Samantha Brown’s Summer Travel Tips

Traveling in the summer – especially with kids – can be hot, busy and stressful. Here are a few tips to help you keep your cool on your next family vacation.
1. Know thy airport.
Take a look at the airport’s website and terminal map to get an idea ahead of time of things such as your eating options, the locations of family restrooms, and the availability of kids’ play areas for children to work off some energy.

2. Anticipate flight delays.
Summer thunderstorms can delay flights as much as snow. Bring lots of good, healthy snacks, so if you’re delayed in the terminal — or worse, on the tarmac — you and your family will be fine.

3. Check out the library.
The local library in your vacation destination probably has visitor passes so you can check out real books instead of using your expensive e-reader that doesn’t do well in sun and sand. If there’s a rainy day, this could be a nice hangout for the family, as libraries usually have great tween and kids’ sections. There’s also access to computers to print out boarding passes.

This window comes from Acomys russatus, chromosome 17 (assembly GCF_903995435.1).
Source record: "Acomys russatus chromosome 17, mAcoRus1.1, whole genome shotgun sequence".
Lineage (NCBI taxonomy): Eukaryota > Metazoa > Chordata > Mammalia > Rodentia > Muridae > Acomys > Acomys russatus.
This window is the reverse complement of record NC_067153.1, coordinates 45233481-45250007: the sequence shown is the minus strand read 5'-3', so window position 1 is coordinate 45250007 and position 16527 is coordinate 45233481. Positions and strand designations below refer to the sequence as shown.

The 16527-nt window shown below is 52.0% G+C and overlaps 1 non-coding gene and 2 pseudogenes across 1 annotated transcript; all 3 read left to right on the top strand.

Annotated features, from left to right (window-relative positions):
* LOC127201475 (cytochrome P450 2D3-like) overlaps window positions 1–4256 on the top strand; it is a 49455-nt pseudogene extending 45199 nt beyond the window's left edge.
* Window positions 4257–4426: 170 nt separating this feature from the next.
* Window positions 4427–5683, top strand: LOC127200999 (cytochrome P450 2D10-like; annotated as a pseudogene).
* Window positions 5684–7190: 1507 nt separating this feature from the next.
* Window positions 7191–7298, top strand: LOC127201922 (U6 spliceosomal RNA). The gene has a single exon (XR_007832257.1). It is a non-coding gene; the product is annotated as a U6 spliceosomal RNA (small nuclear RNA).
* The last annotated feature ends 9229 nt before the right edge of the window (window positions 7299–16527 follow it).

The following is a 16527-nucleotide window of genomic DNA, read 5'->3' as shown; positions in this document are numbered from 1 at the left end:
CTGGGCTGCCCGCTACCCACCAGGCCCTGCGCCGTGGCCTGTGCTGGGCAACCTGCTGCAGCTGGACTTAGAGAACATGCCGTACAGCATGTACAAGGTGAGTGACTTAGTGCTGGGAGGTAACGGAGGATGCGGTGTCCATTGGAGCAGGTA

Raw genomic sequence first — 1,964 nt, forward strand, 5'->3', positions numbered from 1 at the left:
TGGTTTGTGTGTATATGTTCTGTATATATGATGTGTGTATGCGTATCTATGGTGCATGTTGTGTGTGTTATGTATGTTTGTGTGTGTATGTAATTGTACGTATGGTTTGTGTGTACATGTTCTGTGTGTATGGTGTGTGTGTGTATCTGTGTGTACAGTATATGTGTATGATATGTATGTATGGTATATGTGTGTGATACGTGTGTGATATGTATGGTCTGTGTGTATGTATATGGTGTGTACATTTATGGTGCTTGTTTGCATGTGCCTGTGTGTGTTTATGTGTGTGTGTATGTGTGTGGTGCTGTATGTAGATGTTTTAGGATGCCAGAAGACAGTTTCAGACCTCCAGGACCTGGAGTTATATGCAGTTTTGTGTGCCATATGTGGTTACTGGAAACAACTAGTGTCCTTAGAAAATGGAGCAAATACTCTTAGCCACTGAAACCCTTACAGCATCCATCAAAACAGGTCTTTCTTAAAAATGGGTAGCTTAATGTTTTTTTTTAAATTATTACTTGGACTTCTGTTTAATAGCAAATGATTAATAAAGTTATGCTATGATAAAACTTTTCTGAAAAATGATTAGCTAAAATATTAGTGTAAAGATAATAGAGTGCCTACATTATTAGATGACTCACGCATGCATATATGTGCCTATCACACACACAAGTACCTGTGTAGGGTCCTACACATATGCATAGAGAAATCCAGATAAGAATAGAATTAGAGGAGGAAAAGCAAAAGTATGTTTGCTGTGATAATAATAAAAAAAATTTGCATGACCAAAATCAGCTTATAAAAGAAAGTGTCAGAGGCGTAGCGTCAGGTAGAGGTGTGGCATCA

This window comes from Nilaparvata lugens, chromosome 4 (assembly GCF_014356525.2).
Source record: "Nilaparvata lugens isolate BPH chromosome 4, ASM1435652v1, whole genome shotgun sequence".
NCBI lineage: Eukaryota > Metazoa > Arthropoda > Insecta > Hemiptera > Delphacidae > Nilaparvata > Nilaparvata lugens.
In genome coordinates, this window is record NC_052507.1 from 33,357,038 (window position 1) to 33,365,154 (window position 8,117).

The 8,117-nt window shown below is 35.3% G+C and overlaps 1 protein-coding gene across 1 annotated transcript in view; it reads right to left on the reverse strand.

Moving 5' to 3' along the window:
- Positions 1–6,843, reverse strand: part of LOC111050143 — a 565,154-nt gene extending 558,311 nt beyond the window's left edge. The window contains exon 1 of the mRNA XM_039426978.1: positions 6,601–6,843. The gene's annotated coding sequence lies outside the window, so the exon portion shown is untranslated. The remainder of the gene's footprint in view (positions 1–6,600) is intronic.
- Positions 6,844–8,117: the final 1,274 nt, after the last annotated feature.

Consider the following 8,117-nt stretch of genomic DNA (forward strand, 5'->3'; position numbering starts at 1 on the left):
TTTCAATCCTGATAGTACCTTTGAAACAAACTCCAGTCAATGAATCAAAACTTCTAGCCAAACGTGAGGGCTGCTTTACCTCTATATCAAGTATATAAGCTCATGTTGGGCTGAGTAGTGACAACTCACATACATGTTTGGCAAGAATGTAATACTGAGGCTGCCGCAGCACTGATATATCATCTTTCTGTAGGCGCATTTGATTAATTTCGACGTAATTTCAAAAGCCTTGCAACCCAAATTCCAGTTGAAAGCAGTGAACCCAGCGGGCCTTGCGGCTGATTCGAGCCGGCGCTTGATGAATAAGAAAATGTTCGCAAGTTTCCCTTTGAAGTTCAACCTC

4. Take a break.
Every day, make sure you build in a break around 3 or 4 p.m., when everyone’s energy and fuses run short. Take a nap, read, write in a journal and let teens have time on their phones. That way, everyone will be rested and recharged for dinner.

5. Create some house rules.
If you’re renting a house this summer, print out a house rules page with a list of daily chores that need to be done, such as washing dishes, restocking toilet paper and taking out the trash. If you don’t, you’ll be the one who is cleaning up after everyone, and that’s no vacation.

6. Picnic in the park.
Locate the best public park for an afternoon picnic. Young kids can play on the equipment, older kids can kick a ball or throw a Frisbee, and adults can sit down and relax.